It is also telling that our local representatives to attempt to attribute the entirety of that oil and gas activity exclusively to this town. This is risible. Upstream (finding and getting) oil and gas is a cost centre for the energy companies. Profits are generated in transport, refining, trading, electricity generation & transmission and value-added retail. None of which impinge much on this region. We are exasperated that this boosterism based upon fallacy continues to characterise the discourse in this town and is continually repeated by our local press and politicians. We find it a bit nauseating.

Our local politicians appear to have fallen into the trap of believing Aberdeen's hubristic self-styling as Oil Energy Capital of Europe. It is not. London, Rotterdam, Paris and Moscow vie for that title. No-one outside Aberdeen who works in this huge industry which spans many regions and activities calls Aberdeen "Energy Capital of Europe". When these people in the industry outside Aberdeen hear the term they snigger, as a rule. In the words of novelist Cristopher Brookmyre:
"Europe's Oil Capital. Honestly. The first time he heard the expression, he'd assumed it was a bit of self deprecatory humour. That was before he learned that there was no such thing as self-deprecatory humour in Aberdeen, particularly when it came to the town's utterly unfounded conceit of itself."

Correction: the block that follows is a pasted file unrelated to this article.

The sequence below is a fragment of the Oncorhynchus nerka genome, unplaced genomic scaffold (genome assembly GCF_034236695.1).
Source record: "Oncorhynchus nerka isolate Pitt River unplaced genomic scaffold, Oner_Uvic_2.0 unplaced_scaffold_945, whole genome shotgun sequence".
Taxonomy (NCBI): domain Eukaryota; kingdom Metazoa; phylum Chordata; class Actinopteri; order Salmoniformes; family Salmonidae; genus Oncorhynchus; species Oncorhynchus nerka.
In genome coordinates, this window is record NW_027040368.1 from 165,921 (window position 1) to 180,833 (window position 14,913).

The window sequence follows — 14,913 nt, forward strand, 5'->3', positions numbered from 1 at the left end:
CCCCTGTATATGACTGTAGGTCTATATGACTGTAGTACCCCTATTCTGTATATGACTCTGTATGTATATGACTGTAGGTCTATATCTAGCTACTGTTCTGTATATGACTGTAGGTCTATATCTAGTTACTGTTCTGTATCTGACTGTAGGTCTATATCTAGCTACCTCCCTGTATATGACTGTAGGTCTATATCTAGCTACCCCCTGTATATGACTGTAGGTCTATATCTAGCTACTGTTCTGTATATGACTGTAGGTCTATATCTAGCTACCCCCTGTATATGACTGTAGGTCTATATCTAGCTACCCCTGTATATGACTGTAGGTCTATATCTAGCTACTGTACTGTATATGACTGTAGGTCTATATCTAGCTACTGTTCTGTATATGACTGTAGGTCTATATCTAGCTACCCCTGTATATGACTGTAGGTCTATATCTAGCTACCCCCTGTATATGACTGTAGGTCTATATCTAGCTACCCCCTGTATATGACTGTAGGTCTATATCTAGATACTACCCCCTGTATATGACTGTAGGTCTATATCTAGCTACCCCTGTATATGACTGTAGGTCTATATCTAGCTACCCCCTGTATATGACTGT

Now, please don't misinterpret what we're saying. There's definitely much to be proud of in the business world in Aberdeen "City and Shire" (ugh). But there's no need to "enhance" these good things with disingenuous or demonstrably false hubristic misrepresentations which make us look vaingloriously stupid. To do so devalues that which is genuinely good and praiseworthy about our town. To do so undermines our standing amongst our competitor regions. And to do so undermines calls for greater support from central government and other non-governmental actors - help which Fraser Denholm's pertinent and well-timed new documentary aptly demonstrates that we need.

The future will contain many challenges. We need to face them with open eyes and realism. As we've said before, oil and gas reserves are finite. The day will come when we will all dearly wish that we had started down the difficult road of re-balancing our energy supply earlier than we have. In Aberdeen we will, additionally, wish that we had started down the road of re-balancing our local economy a little earlier too.

At Other Aberdeen we greatly fear that the currently high oil prices, the hubris they inspire and the offensive (and, as we have seen, ill-founded) triumphalism they provoke militates against the redirection of capital towards the development of a sustainable economy in Aberdeen, be that in the shape of the switch to renewable energy technology, the burgeoning development of the Scottish life sciences sector or other more traditional business sectors. We, unsurprisingly, would be happiest to see the creative and arts sector help lead in the regeneration of Aberdeen's built townscape and business landscape through grassroots bottom-up inclusive creative initiatives. We were gratified to hear during the panel discussion that Lewis Macdonald MSP supports this hope.

But then, there we were, at Cineclub hosted by Peacock Visual Arts. Should we have been surprised to see a politician (who is seeking re-election) wearing his metaphorical "I support the Arts" badge? Not for the first time this week, we realise that to ask the question is to answer it.